The Michigan Wolverines dominated UNLV for three quarters before coasting to a 35-7 victory in the final frame. Quarterback J.J. McCarthy continues to impress in historic fashion, running back Blake Corum found the end zone three times, and the Wolverines took a leap along both lines of scrimmage.
With the return of offensive coordinator/offensive line coach Sherrone Moore, the offensive line showed improved chemistry and cohesion, but the defensive line was the story against UNLV.
One week after posting only five tackles-for-loss and ZERO sacks against East Carolina, the Wolverines racked up 10 tackles-for-loss and five sacks (all in the first half) against UNLV. What made this turnaround possible?
Firstly, East Carolina barely averaged 2.5 seconds from snap-to-throw against Michigan to avoid sacks despite the strategy's clear inefficiencies. UNLV —like most teams— did not attempt to replicate this. Secondly, the Wolverines are running new, creative games along the defensive line this season to consistently generate pressure with only four rushers.
Games? Games are twists, stunts, and movements by one or more players to create confusion along the offensive line and free up a rusher without sacrificing players in coverage. I broke down three of my favorites from this week to help explain further.
To quote Pusha T, “These are the games we play.” Let’s check the tape.
Already trailing 7-0, UNLV took over at the 35-yard line for its second drive of the game. On the first play of the possession, Michigan is anticipating run all the way and UNLV is playing into their hand with an inside zone play.
The Wolverines have five defenders on the line of scrimmage with Jaylen Harrell (field-side) and Derrick Moore setting the edges, and the defensive-tackle trio of Kris Jenkins (three-tech), Kenneth Grant (zero-tech), and Mason Graham (three-tech) filling in between them.
On the snap, Graham (No. 55) launches into the center and Grant wraps around him into the B gap. Grant does an excellent job on his twist staying “skinny” on the back of Graham so he is not picked off by the frontside guard. By the time Grant wraps up the running back for the tackle for loss, there are eight total Wolverines in the frame all pursuing the ball.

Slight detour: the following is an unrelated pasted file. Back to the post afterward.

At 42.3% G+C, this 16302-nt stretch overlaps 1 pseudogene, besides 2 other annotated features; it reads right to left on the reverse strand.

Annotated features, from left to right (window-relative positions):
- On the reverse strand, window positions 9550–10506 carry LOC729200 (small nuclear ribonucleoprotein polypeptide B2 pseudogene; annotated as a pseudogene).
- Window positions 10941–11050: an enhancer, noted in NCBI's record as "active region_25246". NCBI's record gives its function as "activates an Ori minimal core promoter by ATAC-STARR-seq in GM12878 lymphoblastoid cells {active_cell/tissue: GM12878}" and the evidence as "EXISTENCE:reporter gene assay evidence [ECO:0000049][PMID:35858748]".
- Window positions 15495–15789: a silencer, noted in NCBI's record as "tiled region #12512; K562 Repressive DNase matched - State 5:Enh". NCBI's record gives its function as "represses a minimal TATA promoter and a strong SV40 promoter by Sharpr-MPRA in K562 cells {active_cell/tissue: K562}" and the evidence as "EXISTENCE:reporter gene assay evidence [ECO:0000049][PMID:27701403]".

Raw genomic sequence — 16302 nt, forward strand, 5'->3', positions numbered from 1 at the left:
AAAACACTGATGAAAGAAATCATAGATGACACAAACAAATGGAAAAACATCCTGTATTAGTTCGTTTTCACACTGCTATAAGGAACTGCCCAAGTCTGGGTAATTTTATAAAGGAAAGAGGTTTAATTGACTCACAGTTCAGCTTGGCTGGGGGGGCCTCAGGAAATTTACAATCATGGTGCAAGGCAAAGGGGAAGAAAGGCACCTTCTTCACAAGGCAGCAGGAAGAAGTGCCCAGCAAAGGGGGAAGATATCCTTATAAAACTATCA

One of the most important elements of this play is the play of the edge rushers. Derrick Moore sets a hard, play-side edge so the running back cannot bounce the run to the outside and forces him to run into the B gap.
On the backside, Harrell comes screaming down the line of scrimmage in run-pursuit because he knows the blitzing safety behind him (No. 3 Keon Sabb) has quarterback contain if he decides to pull the ball. But what happens if the quarterback does pull the ball?
Fast-forwarding to the second quarter –with UNLV now trailing 14-0– the Rebels design a counter play based on the play above. UNLV wants to sell the inside zone to the boundary side before the quarterback finds the second running back in the field-side flat. UNLV shifted its second receiver to the field side as well for an additional blocker in space.
Michigan is again lined up with five along the line of scrimmage, but Braiden McGregor has replaced Derrick Moore as the boundary edge rusher. This play call is almost exactly the same as the play above, except the blitzing safety (No. 28 Quentin Johnson) cheats down to the line of scrimmage and rushes off the hip of Harrell.